I sit in a chair in my office attending to words and phrases as they well up inside me. There are moments each day when exposure to social media translates into spells of sadness, hopelessness, and despair. A friend and I text about the election of Brazil’s far-right “Trump of the Tropics,” Jair Bolsonaro. Historical agency is consolidating into the hands of the “Tough Guys,” the well-armed, militarily-unstoppable few. How do we turn this around? By what behavior might we resurrect in this world a world dedicated to love and play? We just do it: we listen, we dance, we read signs. We communicate to others our vision of a joyous cosmology. We project this cosmology outward. We enliven. We embolden. We embrace the anomalies of the particular and our subjective feelings as observers. Following philosopher Paul F. Schmidt, we imagine “feelings” to include “thinking, acting, observing, believing, willing, remembering and hoping, in all their modes and moods.” We channel our hopes into radical concreteness, the “true-for-me,” Sartre’s “being-for-itself.” Let us confess to our thinking. When we allow the voice of the loving individual to be heard, we heal. Schmidt’s book Rebelling, Loving and Liberation is astoundingly good, by the way, as is the view of time expressed in T.S. Eliot’s poem “Burnt Norton.” Both are instructive of how to preserve concrete being in an administered society, if by “concrete being” we mean living in a present that contains many presents, many single concrete inclusive complete wholes, each one lived in the here and now of its own happening.
Walter Benjamin’s desire for “profane illumination” rhymes through my mind, resonates through inner canyons, fills me with desperation. If the world we demand is one with no more fears, no more superstitions, then why are we so nervous, so skittish? Is it the ever-present policing, the techno-capitalist speed-up of society, the political horizon blocked by a metal-faced THX 1138 Big Brother Trump Leviathan? Is that why we disappoint ourselves, never quite able to live free, spontaneous, liberated, loving lives? What do we want? How do we get it? Is it the divine in us, this rebellious impulse? Or is the divine, rather, that which wants us to live grateful for each day despite hardship and circumstance? What about 2-year-old migrant children enduring the Kafkaesque procedural absurdity of immigration court? Is there no way to reverse this slide into utter abjection? Wherefore the new force, the new sway in intellectual life, of concepts like destiny and judgment? Why do we dare not venture far into liberated terrain? How do we teach ourselves to live in the faith that each event is a doorway through which walks the Messiah? How do we think the world into what we want it to be?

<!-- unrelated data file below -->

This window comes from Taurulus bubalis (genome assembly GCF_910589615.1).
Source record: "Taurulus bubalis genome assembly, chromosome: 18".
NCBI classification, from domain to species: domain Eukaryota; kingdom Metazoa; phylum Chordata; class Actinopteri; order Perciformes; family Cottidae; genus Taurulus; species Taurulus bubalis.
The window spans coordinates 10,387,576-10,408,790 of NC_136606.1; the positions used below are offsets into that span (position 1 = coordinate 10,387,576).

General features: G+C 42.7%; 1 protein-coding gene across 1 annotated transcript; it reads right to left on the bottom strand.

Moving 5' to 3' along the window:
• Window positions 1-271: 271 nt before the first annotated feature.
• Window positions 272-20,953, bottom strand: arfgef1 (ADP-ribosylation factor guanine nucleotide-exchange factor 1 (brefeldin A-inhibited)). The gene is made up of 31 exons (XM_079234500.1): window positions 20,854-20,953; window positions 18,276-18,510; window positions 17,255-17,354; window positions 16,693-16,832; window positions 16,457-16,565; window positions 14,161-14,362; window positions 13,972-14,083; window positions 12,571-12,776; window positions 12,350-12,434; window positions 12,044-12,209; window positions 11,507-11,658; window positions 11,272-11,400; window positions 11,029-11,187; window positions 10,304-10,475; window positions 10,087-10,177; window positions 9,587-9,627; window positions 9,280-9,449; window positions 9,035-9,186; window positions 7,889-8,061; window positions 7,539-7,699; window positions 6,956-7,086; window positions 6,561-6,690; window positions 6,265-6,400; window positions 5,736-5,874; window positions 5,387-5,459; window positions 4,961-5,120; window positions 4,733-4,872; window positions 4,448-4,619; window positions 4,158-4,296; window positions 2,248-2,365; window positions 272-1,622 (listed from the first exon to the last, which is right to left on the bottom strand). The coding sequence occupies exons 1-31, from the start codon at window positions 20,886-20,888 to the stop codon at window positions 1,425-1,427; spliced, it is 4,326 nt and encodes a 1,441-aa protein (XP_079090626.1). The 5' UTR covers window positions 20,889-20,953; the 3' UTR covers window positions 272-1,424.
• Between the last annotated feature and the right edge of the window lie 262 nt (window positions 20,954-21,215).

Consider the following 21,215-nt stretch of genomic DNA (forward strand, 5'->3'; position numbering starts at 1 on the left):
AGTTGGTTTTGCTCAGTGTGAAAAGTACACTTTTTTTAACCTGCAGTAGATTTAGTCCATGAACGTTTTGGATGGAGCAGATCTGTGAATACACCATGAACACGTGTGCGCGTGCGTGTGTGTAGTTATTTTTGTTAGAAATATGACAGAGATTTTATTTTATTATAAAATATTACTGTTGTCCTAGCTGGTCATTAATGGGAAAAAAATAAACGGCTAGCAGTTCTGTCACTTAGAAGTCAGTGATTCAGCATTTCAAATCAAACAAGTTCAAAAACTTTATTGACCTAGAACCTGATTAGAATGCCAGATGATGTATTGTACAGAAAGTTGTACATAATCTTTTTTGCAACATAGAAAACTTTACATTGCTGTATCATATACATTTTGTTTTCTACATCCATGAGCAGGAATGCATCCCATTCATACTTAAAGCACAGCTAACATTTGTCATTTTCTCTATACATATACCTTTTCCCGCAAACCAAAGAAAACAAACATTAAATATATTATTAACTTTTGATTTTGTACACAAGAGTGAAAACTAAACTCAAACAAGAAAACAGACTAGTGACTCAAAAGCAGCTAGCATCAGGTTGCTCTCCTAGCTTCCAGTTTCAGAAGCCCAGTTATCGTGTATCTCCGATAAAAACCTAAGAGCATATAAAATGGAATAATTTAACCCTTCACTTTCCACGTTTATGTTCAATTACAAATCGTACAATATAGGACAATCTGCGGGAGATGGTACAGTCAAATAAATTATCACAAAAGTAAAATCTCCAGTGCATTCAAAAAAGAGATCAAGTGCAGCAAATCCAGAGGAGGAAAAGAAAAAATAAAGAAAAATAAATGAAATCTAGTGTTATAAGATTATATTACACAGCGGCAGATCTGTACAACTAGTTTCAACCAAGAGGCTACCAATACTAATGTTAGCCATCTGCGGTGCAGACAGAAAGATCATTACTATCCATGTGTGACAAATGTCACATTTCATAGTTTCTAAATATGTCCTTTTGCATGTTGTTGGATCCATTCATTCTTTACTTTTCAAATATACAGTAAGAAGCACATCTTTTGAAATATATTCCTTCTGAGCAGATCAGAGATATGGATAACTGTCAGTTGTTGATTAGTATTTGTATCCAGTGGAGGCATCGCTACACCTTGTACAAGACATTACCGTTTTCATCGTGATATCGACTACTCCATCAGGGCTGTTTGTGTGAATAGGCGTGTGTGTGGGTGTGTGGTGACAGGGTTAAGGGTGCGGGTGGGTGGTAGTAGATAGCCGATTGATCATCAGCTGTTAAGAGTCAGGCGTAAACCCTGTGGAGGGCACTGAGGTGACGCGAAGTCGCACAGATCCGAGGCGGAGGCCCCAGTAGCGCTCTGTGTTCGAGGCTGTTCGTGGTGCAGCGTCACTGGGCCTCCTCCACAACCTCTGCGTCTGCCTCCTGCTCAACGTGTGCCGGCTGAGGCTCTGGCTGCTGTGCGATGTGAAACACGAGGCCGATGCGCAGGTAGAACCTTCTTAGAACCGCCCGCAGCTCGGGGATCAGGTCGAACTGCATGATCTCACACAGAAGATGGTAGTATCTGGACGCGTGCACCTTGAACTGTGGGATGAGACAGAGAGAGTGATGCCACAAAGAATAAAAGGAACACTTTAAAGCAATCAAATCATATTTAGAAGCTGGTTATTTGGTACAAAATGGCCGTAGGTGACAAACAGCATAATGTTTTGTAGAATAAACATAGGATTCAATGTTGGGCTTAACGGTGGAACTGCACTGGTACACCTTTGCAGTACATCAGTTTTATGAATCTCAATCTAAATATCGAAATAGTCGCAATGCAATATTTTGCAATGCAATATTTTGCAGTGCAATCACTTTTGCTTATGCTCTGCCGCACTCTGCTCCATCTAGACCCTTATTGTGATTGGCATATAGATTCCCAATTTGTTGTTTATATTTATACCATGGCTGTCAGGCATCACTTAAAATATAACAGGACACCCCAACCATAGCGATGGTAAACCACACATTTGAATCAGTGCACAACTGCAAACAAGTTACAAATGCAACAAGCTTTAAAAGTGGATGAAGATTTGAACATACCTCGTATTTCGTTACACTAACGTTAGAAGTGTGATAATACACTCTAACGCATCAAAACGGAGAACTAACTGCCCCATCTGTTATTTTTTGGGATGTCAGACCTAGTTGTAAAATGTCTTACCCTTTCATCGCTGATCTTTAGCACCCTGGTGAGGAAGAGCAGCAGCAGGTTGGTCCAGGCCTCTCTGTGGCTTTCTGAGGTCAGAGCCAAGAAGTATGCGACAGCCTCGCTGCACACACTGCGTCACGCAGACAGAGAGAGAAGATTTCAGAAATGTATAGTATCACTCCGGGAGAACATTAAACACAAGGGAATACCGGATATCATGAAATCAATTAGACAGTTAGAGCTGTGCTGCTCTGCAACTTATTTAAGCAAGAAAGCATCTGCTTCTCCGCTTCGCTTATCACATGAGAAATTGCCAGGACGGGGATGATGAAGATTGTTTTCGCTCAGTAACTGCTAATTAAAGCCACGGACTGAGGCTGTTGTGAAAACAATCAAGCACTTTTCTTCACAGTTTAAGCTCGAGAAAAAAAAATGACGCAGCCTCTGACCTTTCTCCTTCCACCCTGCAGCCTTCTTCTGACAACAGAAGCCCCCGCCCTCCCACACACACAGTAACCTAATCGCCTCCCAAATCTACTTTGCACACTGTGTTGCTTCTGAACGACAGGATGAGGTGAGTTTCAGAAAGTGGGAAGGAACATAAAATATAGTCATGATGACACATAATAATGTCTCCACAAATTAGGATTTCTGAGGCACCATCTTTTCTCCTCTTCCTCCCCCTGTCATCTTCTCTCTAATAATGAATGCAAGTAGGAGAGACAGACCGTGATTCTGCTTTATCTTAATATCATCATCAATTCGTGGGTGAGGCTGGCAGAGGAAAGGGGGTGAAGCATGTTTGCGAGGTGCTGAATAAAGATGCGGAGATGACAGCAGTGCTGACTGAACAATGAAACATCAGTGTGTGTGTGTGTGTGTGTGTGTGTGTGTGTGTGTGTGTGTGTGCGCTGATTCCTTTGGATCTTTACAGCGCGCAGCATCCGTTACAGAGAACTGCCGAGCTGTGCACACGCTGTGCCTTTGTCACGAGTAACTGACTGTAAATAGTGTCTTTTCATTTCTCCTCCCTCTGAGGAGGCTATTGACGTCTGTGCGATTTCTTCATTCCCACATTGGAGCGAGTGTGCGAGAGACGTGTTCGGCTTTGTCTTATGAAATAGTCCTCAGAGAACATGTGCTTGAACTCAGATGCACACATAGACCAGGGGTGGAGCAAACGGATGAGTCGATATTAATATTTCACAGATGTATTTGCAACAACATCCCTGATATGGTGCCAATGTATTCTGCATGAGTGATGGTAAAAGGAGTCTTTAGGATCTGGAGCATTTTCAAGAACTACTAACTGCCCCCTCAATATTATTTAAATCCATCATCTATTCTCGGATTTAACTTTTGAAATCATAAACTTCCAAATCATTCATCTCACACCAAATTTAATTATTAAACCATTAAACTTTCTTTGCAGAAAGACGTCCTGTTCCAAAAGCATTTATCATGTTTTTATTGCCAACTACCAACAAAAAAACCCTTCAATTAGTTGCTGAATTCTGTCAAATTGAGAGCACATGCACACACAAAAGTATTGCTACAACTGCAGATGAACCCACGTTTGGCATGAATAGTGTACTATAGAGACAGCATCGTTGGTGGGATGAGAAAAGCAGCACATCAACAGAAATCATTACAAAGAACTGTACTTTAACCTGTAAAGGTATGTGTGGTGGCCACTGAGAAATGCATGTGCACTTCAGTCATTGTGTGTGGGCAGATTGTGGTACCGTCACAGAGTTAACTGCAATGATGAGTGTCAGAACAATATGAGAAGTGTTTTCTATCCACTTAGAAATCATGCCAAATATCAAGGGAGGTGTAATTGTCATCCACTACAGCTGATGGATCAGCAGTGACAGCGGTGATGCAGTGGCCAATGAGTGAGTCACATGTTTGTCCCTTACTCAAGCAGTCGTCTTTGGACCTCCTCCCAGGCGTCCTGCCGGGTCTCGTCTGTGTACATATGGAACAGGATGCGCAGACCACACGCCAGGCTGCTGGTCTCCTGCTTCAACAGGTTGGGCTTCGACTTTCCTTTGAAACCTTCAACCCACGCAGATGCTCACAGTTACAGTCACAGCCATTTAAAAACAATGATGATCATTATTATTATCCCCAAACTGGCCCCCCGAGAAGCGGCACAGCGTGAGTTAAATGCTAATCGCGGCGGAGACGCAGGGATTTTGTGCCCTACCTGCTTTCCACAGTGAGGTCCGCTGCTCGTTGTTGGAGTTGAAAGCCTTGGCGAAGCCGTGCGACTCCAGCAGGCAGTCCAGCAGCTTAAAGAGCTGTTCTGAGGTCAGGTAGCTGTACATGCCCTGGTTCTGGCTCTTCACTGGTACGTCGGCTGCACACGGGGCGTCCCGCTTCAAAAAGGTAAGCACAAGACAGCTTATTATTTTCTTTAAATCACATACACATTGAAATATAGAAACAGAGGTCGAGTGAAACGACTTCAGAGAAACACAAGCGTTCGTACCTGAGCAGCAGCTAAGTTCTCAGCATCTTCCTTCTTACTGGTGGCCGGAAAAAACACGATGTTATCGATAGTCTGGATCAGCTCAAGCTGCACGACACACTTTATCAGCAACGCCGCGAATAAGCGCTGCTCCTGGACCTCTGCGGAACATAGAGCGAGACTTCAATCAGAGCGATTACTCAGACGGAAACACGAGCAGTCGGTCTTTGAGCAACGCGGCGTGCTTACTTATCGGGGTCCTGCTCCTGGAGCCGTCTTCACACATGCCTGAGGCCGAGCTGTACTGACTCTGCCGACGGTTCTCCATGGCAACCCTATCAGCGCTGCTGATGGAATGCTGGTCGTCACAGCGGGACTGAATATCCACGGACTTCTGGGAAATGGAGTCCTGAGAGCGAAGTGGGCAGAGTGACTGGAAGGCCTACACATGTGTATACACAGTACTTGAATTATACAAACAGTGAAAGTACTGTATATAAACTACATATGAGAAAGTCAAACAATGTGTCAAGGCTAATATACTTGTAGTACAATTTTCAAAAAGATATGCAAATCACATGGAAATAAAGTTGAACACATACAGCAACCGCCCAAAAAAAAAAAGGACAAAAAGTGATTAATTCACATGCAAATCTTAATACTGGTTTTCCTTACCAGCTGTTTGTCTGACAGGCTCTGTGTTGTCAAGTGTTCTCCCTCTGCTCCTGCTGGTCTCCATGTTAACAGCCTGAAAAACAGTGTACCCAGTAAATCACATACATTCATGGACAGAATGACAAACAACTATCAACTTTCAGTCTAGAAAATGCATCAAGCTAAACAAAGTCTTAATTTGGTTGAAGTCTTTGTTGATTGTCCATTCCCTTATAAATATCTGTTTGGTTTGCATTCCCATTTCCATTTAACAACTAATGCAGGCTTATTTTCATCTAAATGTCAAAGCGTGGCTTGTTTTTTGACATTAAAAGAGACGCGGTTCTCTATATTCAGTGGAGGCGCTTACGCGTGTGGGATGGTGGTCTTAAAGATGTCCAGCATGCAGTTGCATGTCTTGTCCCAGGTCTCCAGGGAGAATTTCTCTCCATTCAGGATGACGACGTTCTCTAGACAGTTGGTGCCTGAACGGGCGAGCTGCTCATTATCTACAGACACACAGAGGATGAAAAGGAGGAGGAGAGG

Wherefore this talk of alienation, with its paranoid, “friend-enemy”-divided, ego-centered picture of the cosmos? Why no delight in others? May we re-cast ourselves as optimists? May we create, despite the limits of our condition, applying ourselves with purpose so as to rework these conditions? A voice intervenes to help us pick the lock. “Conditioning scenes,” it tells us. Conditioning scenes furnish the materials and sometimes the rules, says Sidney Hook, “but never the plots of the dramas of human history” (The Hero in History, p. xiii). What if, in the script of our awareness, we replace “I” with “we,” and “alienated” with “outstanding”? Can we still find in ourselves a “center” to which can be assigned narrative categories like responsibility, decision, and action? What would occupy this center? A Head? A Brains Trust? A Party? A Corporation? A Church? A Logic? Big Brother? Dear Leader? To whom do we grant agency: founding fathers or We the People?